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Sensors: Filling the gap between Karl Benz and driverless vehicles

by JC Kocjancic, on Oct 25, 2022 4:35:40 PM

In July 1886, Karl Benz drove the first automobile “off the lot” in Mannheim, Germany. It had a whopping top speed of 10 mph.  

Today, the US automotive industry stands at level two, just a few steps away from fully driverless vehicles, according to the Society of Automotive Engineers’ (SAE) six levels of driving automation. 

One of the most dramatic advancements in transportation over the last few decades has been sensor technology. 

Temperature, humidity, position, tilt, pressure, weight—sensors continually monitor and collect data about these and other environmental and mechanical factors. Sensors are central to the Internet of Things (IoT) revolution, serving as part of the real-time exchange of information between people and devices. 

Sensors: Improving vehicle safety 

One of the earliest applications of sensors in transportation was a simple circuit that triggered an alert in response to low oil pressure. That was in the 1950’s. In the last three decades, sensor technology has exploded, supported by their precision and reproducibility of output. 

Federal regulations and customer expectations have spurred the standard inclusion of sensors for rearview visibility, emission performance, seatbelt use, tire pressure, and other maintenance issues.  

And the market demand is increasing rapidly for sensors that detect objects and their distance from a vehicle, a feature that figures prominently in parking assistance and collision-mitigation systems.  

 Today, the average number of sensors in a vehicle is approaching 100, with some "smarter” cars having as many as 200 sensors. 

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 Sensors: Building a transportation infrastructure 

Each year, the federal government invests 1.6 percent of the nation’s Gross Domestic Product (GDP) into the transportation infrastructure. This investment supports the integration of intra-vehicular sensors with a broader transportation infrastructure. 

This “smart” transportation infrastructure is revolutionizing driver safety, traffic control, and environmental impact.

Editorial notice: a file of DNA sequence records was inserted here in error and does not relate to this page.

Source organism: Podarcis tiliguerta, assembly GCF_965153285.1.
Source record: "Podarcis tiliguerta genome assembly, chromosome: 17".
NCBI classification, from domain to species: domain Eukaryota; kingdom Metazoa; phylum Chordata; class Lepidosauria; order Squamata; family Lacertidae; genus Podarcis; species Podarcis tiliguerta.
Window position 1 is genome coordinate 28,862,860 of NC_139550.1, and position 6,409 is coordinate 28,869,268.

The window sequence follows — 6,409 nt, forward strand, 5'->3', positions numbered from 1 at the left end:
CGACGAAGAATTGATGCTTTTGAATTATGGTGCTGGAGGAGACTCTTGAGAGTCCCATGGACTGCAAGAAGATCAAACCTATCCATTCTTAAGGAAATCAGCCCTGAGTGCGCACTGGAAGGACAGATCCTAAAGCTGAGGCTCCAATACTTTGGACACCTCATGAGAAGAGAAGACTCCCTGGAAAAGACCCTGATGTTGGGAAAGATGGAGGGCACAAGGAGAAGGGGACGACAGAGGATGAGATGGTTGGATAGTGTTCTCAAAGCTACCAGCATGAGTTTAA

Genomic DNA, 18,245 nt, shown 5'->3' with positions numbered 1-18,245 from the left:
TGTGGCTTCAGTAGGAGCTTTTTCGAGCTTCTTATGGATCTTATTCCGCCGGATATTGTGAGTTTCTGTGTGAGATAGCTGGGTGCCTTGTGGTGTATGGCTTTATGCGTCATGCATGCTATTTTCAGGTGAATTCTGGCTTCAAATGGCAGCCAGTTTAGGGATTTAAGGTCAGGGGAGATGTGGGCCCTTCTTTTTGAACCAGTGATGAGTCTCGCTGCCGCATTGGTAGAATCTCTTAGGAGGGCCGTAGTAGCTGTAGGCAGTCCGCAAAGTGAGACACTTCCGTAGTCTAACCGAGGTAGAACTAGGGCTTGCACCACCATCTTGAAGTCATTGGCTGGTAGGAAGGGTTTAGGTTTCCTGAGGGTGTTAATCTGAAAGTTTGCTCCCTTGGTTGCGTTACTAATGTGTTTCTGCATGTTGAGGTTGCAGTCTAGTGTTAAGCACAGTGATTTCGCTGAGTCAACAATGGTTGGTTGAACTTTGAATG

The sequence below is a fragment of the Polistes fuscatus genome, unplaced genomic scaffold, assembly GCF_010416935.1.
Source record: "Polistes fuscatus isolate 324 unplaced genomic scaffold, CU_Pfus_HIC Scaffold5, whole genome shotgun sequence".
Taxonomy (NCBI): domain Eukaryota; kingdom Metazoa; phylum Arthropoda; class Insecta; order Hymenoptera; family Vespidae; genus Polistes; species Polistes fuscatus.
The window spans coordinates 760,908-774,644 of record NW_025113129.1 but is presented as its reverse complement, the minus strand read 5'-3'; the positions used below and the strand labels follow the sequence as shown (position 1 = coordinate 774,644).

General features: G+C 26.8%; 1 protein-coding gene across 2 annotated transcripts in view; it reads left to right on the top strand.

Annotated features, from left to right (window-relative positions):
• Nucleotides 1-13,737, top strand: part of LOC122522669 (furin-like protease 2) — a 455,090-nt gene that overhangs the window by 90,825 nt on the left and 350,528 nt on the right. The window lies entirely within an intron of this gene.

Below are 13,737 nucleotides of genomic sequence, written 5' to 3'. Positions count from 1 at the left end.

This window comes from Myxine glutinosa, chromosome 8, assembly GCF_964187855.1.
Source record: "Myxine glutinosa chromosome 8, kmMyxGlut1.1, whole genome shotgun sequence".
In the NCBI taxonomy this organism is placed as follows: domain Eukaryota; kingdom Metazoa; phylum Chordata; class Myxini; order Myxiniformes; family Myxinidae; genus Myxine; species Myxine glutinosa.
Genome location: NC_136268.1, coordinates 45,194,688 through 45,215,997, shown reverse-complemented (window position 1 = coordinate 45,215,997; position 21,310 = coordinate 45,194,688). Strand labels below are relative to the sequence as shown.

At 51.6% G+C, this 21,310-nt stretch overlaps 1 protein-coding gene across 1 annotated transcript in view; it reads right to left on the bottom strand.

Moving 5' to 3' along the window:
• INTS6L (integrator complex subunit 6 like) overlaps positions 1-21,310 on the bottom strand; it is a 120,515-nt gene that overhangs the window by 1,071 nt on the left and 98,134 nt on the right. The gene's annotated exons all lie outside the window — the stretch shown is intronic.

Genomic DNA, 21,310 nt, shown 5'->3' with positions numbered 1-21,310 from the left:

Driver safety: Sensors are a vital component of monitoring air temperature, precipitation, and other risk-increasing conditions such as fog, smoke, potholes, and speed bumps.  

Traffic control: Sensors detect traffic light queues, the number and classification of vehicles, road conditions, and other factors that contribute to traffic congestion, travel delays, and fuel waste. 

Environment: Sensors are becoming integral to an environmentally friendly transportation infrastructure, monitoring crucial factors such as carbon dioxide emissions. 

 Sensors: Monitoring driver impairment 

Sensor technology is developing quickly, with a growing potential to monitor impaired driver performance resulting from fatigue, alcohol level, or an unstable emotional state. (More than half of all traffic fatalities result from driver impairment, including drowsy driving, drunk driving, and driver distractions.)  

Sensors can be used to monitor: 

  • head position that could indicate impaired driving 
  • steering angles to detect erratic driving behavior 
  • heart rate, blood pressure, respiration, impaired emotional state, high stress, and other measures that indicate the need for emergency medical intervention 

 Sensors: Design and manufacturing 

While sensors can support complex functions, their designs are relatively simple. They consist of single- or multi-stack circuits produced when functional inks are printed on flexible substrates, such as polymers, plastic, textiles, and fabrics. 

Incorporating sensors into product design provides:  

  • elimination of rigidity and bulk  
  • immediate response to stimuli  
  • lightweight, portable, stretchable, and disposable design options 
  • opportunity for mass-production  
  • real-time feedback to users or remote monitors  
  • reliable and reproducible data 

If you are considering the inclusion of sensors in one of your company’s products, The Cubbison Company can assist with your decision and your design. 

In discussing your product design, we will ask you to consider: 

  • end-user interaction 
  • functional ink to direct the flow of electricity 
  • multi- or single-layer circuit construction 
  • need for mass production 
  • printing technique 
  • purpose and environment 
  • size restriction 
  • substrates 

 The use of sensors has pivoted the science of user-interface printed electronics toward life-changing solutions in the transportation, defense, agriculture, industrial power, and other sectors. 

The Cubbison Company has manufactured sensors for clients in each of these industries, including the following applications: 

Transportation: The Cubbison Company manufactures sensor-driven touchscreens that serve as the human-machine interface in automobile consoles. 

Medical Device: We manufactured a sensor that can detect the amount and points of pressure resulting from an individual's posture in a wheelchair. The sensor records how weight is distributed across the surface area of the wheelchair, and that data is used to notify the caretaker that the person needs to be repositioned to prevent blood clots. 

Sports and Entertainment: The Cubbison Company engineered a sensor that could be used as part of a virtual golf training system. We worked with the client to build a force sensing resistor (FSR) that can detect weight and visually share that information with golfers in real time to help them adjust their stance. 

Email or call 800-733-4133 to discuss a sensor design that will satisfy your product design needs. 

We can also discuss the value of prototyping your sensor: 

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